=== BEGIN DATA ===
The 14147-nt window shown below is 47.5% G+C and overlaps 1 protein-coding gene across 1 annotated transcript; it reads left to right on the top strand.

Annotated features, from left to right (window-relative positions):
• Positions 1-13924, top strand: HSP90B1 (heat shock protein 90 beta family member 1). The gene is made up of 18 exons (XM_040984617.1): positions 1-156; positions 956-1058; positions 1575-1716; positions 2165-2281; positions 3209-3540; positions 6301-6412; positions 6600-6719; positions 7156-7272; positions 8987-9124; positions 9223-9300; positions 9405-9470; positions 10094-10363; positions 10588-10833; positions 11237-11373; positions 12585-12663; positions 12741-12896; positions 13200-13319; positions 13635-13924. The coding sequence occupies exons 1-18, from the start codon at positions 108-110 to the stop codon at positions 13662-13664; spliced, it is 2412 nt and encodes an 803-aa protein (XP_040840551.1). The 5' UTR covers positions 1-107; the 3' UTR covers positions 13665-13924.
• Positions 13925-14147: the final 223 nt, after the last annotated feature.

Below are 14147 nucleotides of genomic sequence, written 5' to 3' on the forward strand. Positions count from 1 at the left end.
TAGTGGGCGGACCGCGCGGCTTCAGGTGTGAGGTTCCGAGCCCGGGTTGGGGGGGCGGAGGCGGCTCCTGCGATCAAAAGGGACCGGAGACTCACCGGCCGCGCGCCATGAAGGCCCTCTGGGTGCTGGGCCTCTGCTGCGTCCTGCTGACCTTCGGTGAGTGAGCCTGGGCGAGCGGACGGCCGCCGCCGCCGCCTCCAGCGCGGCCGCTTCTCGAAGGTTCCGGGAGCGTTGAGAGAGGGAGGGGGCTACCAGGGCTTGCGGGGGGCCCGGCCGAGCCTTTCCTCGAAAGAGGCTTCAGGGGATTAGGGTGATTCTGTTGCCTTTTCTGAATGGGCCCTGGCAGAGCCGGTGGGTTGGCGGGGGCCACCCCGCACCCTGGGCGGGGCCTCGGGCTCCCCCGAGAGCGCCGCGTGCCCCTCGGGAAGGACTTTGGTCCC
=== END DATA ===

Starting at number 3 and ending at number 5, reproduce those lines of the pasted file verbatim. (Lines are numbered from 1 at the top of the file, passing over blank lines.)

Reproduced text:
• Positions 1-13924, top strand: HSP90B1 (heat shock protein 90 beta family member 1). The gene is made up of 18 exons (XM_040984617.1): positions 1-156; positions 956-1058; positions 1575-1716; positions 2165-2281; positions 3209-3540; positions 6301-6412; positions 6600-6719; positions 7156-7272; positions 8987-9124; positions 9223-9300; positions 9405-9470; positions 10094-10363; positions 10588-10833; positions 11237-11373; positions 12585-12663; positions 12741-12896; positions 13200-13319; positions 13635-13924. The coding sequence occupies exons 1-18, from the start codon at positions 108-110 to the stop codon at positions 13662-13664; spliced, it is 2412 nt and encodes an 803-aa protein (XP_040840551.1). The 5' UTR covers positions 1-107; the 3' UTR covers positions 13665-13924.
• Positions 13925-14147: the final 223 nt, after the last annotated feature.

Below are 14147 nucleotides of genomic sequence, written 5' to 3' on the forward strand. Positions count from 1 at the left end.